/ summer 2011 /

confides the artist over a plate of freshly baked chocolate cookies in the cozy south Lawrence home she shares with her husband. Still, the first year she was making her WilleWorks animals, it was a tad bittersweet for Wille whenever someone bought one. After spending 12 to 15 hours to make a cat or bunny, including the time it takes to sew a pinafore or knit a special feline scarf, Wille feels a connection to her work. “Of course, it was easier when I realized someone purchased the doll because they felt like they’d fallen in love,” says Wille. “Especially when they bought for themselves or a beloved grandchild.” After earning a BFA in visual communication from the University of Kansas, Wille worked in the 1980s as a museum exhibit designer and graphic artist with the Field Museum and the Museum of Science and Industry in Chicago. She then took off several years to be a stay-at-home mother before returning to knitting in earnest and opening an online retail site to market the creatures that she develops over time with attention to detail. “For example, it took me a long time to come up with a pattern for what I wanted one


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of the animal’s legs to look like, so I experimented for two months before I got a cat pattern that worked for me,” says Wille. Luckily, Wille’s “real” furry playmates have served as an inspiration for her work throughout her life. “As a girl growing up, I had a beloved tomcat named Fluffy who became a great mouser in our neighborhood,” recalls Wille. “When he was a kitten, I bought him for a dime.” Pets like Fluffy may have inspired Wille’s work, but the projects stemming from Wille’s imagination inspire fans of her artistry the world over. Some of her sales are local, but the majority of Wille’s sales and special commissions take place online, which means her animal friends and fun, zipper-mouth purses travel as far away as England and Japan to take up residency. m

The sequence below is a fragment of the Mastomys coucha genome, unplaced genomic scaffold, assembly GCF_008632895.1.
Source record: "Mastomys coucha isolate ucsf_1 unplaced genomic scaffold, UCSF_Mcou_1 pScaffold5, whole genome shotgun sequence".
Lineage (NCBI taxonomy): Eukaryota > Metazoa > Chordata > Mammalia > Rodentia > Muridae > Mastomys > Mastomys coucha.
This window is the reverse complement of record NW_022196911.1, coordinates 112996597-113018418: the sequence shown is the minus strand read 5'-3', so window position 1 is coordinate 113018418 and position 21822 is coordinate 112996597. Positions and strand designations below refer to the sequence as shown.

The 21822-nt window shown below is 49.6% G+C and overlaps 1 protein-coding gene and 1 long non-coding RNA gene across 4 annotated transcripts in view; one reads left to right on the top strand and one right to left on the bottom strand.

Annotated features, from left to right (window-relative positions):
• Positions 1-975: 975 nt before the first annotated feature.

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A blue bear, top, and two owls, above, find their “natural” habitat in Wille’s south Lawrence garden.

summer 2011

/ Lawrence Magazine

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This pigeon specimen was collected by Richard Johnston, a retired University of Kansas professor whose extensive study of the half-wild, half-domestic birds has been described as “pioneering work.�


the pigeons and the professor Story by Nathan Pettengill photography by jason dailey N.o47 how a group of low-rent, rambunctious townie birds besieged a KU scientist who turned them into the darlings of the academic world ‌ and what happened after their fame